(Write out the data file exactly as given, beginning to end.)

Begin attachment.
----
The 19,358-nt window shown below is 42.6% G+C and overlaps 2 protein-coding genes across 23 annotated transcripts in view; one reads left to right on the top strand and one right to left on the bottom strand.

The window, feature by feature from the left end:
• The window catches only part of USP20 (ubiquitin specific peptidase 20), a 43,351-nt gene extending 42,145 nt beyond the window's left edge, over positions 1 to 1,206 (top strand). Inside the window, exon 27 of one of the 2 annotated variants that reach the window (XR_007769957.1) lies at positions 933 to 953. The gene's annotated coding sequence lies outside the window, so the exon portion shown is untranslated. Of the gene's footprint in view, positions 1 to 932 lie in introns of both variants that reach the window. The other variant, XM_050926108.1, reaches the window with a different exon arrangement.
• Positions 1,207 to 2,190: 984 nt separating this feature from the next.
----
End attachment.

The 19,358-nt window shown below is 42.6% G+C and overlaps 2 protein-coding genes across 23 annotated transcripts in view; one reads left to right on the top strand and one right to left on the bottom strand.

The window, feature by feature from the left end:
• The window catches only part of USP20 (ubiquitin specific peptidase 20), a 43,351-nt gene extending 42,145 nt beyond the window's left edge, over positions 1 to 1,206 (top strand). Inside the window, exon 27 of one of the 2 annotated variants that reach the window (XR_007769957.1) lies at positions 933 to 953. The gene's annotated coding sequence lies outside the window, so the exon portion shown is untranslated. Of the gene's footprint in view, positions 1 to 932 lie in introns of both variants that reach the window. The other variant, XM_050926108.1, reaches the window with a different exon arrangement.
• Positions 1,207 to 2,190: 984 nt separating this feature from the next.